Tuesday, March 28, 2023


Nashville mourns six dead in the latest mass shooting, the EPA takes public input on a proposal to clean up Pennsylvania's drinking water, and find ways to get more Zzz's during Sleep Awareness Month.


A shooting leaves six dead at a school in Nashville, the White House commends Israeli Prime Minister Benjamin Netanyahu's decision to pause judicial reform, and mayors question the reach of state and federal authorities over local decisions.


Finding childcare is a struggle everywhere, prompting North Carolina's Transylvania County to try a new approach. Maine is slowly building-out broadband access, but disagreements remain over whether local versus national companies should get the contracts, and specialty apps like "Farmers Dating" help those in small communities connect online.

WI Officials Still Investigating Eagle Death


Thursday, January 5, 2023   

As the New Year takes shape, Wisconsin officials say they are still trying to get to the bottom of a recent death involving a bald eagle and are asking the public for help.

Last month, the wounded animal was discovered just outside Milwaukee and later died during surgery. The Humane Society and the Wisconsin Department of Natural Resources say there's evidence the animal was shot.

Nick Miofsky, southeast region law enforcement supervisor for the DNR, said the probe continues, and any information from the public would certainly aid their investigation.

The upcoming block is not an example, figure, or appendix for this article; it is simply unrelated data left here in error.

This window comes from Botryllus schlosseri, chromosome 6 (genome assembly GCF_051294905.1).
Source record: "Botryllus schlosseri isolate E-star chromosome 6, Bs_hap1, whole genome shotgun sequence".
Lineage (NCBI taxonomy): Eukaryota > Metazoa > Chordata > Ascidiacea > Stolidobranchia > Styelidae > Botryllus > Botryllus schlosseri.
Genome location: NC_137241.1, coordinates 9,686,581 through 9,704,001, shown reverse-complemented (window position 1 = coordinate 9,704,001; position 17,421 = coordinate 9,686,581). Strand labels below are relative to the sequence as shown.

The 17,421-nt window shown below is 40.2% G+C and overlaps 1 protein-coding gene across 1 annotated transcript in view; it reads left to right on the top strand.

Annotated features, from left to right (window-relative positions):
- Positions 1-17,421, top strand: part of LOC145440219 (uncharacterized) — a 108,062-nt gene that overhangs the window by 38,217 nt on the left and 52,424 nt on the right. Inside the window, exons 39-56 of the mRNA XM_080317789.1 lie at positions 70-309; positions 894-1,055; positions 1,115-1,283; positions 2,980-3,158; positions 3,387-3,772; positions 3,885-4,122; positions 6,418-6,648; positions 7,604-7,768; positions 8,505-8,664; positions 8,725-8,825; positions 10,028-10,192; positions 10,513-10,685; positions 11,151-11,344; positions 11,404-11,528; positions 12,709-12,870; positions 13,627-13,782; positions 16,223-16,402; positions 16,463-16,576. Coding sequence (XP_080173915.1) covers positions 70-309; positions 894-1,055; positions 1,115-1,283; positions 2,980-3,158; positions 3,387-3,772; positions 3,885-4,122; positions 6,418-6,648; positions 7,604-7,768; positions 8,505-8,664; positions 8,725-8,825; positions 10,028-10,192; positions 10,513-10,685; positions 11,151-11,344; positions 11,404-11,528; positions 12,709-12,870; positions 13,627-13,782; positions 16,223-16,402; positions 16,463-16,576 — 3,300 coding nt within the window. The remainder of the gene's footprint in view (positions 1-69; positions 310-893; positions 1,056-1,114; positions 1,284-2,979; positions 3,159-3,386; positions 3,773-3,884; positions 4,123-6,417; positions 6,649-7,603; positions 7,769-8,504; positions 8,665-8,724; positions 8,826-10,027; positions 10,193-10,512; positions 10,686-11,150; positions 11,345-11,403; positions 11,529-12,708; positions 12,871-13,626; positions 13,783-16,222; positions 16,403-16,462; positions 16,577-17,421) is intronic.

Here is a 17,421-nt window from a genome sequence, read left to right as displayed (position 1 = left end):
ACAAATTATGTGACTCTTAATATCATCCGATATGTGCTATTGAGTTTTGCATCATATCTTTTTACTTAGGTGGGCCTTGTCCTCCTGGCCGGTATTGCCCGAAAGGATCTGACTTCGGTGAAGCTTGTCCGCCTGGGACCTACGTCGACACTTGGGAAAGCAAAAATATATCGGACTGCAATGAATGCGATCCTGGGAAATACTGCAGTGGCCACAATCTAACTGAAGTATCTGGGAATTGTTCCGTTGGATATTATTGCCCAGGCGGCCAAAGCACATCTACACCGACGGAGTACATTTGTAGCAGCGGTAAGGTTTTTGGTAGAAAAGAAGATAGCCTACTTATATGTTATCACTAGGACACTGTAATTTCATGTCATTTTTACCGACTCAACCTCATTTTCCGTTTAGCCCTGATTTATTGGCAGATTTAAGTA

"If anybody has any information about the eagle or knows anything about what happened, contact our Wisconsin DNR tip line," Miofsky urged.

The tip line number is 1-800-847-9367. Eagles and their nests are federally protected under the Bald and Golden Eagle Protection Act and the Migratory Bird Treaty Act. Wounding or killing one comes with a $100,000 fine and one year in prison for a first offense. The punishments increase for a second violation.

The DNR said Wisconsin's bald eagle population has rebounded after previously being on the endangered species list. Miofsky noted he understands how starling cases like these can be for the public.

"I can definitely understand how people are passionate about our national symbol and icon," Miofsky acknowledged. "And being in the line of work that I'm in, whether it be an eagle or other wildlife, I mean, I don't like to see anybody intentionally harm wildlife outside of regulated hunting and trapping."

Earlier this year, the agency was investigating another fatal shooting of a bald eagle. The incident also happened in the southeastern part of the state. It is unclear if there is any connection to what happened in December.

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